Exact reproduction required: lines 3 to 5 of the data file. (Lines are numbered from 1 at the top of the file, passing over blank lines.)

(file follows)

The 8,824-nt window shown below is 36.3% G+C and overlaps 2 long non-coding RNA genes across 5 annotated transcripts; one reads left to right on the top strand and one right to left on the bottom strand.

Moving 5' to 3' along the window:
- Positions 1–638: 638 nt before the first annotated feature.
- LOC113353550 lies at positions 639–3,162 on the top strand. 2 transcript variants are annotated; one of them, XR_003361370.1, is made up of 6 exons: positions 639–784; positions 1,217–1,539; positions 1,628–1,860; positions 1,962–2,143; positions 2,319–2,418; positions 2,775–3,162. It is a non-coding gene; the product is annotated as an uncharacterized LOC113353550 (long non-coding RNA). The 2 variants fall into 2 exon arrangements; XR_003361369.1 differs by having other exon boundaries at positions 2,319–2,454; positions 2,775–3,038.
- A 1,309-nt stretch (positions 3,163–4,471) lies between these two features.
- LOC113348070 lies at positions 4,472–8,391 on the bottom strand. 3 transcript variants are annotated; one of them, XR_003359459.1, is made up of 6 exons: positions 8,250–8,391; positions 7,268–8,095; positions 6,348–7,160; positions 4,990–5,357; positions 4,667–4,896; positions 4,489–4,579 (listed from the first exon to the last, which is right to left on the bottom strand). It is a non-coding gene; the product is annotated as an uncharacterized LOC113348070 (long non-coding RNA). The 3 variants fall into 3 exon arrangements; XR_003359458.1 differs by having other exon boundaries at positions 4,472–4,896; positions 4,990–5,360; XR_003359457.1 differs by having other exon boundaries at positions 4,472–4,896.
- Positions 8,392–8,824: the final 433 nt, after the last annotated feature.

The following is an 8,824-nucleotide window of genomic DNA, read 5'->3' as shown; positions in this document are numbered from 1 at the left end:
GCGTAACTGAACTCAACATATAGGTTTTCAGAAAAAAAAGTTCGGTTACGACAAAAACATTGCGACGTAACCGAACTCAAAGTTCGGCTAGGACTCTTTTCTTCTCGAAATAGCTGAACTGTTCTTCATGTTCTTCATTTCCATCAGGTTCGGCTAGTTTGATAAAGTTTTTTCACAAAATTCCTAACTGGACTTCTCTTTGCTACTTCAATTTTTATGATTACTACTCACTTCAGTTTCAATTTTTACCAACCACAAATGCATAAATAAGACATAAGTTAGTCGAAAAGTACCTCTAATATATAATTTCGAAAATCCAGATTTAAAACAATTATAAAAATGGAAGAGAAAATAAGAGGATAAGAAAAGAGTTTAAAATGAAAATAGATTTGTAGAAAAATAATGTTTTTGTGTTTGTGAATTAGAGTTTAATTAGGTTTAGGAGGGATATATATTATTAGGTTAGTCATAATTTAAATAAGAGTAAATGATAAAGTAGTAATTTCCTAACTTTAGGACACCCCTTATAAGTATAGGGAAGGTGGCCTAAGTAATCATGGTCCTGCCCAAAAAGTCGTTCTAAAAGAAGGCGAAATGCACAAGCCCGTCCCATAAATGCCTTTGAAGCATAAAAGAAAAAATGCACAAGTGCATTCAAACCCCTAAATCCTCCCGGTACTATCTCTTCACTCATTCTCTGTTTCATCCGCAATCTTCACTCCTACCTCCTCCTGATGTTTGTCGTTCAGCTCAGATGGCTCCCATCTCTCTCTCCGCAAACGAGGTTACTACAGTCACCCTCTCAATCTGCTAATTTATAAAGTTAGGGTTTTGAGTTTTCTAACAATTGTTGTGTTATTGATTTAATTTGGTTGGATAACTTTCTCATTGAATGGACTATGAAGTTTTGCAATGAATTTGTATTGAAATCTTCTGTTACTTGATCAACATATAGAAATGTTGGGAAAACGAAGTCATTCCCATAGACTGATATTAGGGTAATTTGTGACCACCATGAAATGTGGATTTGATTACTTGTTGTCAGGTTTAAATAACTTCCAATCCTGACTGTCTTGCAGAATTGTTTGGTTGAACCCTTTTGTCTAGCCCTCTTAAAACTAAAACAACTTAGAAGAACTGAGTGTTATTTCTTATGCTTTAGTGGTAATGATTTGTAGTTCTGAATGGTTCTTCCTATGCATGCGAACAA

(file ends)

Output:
- Positions 1–638: 638 nt before the first annotated feature.
- LOC113353550 lies at positions 639–3,162 on the top strand. 2 transcript variants are annotated; one of them, XR_003361370.1, is made up of 6 exons: positions 639–784; positions 1,217–1,539; positions 1,628–1,860; positions 1,962–2,143; positions 2,319–2,418; positions 2,775–3,162. It is a non-coding gene; the product is annotated as an uncharacterized LOC113353550 (long non-coding RNA). The 2 variants fall into 2 exon arrangements; XR_003361369.1 differs by having other exon boundaries at positions 2,319–2,454; positions 2,775–3,038.
- A 1,309-nt stretch (positions 3,163–4,471) lies between these two features.